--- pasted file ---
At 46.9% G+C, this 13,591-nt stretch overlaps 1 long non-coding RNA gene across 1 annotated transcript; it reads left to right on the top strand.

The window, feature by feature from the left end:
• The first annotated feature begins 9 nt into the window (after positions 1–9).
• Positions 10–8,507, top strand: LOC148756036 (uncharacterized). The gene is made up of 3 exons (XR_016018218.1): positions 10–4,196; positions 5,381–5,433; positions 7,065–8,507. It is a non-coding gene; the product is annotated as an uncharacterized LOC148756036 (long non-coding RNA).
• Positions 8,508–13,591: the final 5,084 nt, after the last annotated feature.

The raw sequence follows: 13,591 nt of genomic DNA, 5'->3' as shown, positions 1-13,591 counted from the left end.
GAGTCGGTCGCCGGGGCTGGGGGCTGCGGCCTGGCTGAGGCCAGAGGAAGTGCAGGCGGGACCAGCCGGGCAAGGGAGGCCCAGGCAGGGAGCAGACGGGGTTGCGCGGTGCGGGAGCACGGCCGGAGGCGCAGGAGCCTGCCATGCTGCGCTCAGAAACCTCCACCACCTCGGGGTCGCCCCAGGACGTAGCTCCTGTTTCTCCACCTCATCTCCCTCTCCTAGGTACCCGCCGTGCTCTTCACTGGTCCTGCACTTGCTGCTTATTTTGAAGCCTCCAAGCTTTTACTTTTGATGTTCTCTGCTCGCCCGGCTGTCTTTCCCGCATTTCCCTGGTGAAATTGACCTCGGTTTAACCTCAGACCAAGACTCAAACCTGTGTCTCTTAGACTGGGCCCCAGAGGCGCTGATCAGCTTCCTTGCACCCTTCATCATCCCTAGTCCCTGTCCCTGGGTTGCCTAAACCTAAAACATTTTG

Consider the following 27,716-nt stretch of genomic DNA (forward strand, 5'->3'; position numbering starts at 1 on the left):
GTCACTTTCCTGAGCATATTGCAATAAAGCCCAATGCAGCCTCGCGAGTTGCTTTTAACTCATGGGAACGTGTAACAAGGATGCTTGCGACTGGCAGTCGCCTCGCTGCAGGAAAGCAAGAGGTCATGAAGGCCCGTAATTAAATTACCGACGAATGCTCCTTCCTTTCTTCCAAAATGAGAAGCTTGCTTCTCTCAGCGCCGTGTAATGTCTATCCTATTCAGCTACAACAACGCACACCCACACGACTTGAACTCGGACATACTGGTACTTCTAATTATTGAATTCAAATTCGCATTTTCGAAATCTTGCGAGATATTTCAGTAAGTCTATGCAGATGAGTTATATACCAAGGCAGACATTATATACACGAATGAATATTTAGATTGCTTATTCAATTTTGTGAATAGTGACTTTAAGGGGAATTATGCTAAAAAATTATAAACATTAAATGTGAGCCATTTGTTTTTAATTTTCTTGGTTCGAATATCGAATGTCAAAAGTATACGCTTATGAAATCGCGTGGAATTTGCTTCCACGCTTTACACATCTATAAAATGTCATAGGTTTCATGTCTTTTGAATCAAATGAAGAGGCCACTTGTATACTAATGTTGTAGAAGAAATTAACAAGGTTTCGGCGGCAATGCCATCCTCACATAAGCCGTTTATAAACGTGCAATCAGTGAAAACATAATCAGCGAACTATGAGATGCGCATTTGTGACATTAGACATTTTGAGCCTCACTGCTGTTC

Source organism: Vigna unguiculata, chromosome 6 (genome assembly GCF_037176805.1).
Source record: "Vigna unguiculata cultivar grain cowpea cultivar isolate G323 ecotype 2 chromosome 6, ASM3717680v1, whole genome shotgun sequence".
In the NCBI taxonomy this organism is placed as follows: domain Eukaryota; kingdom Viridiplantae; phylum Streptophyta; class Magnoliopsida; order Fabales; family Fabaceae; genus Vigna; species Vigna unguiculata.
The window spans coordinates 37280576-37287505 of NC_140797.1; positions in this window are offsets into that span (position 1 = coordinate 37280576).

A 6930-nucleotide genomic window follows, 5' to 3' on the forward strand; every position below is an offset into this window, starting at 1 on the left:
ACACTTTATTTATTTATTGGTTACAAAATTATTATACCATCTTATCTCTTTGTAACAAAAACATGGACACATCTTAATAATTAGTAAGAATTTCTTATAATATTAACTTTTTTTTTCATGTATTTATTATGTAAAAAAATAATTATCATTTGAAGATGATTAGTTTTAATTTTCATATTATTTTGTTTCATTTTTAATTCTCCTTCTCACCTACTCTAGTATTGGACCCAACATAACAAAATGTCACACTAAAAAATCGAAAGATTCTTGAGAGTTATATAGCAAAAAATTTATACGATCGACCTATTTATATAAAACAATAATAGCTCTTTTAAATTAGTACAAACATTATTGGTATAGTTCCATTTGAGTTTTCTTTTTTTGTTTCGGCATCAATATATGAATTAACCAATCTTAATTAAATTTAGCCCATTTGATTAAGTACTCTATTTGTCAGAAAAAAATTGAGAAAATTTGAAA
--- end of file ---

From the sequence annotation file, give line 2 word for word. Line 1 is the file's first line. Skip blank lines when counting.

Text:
The window, feature by feature from the left end: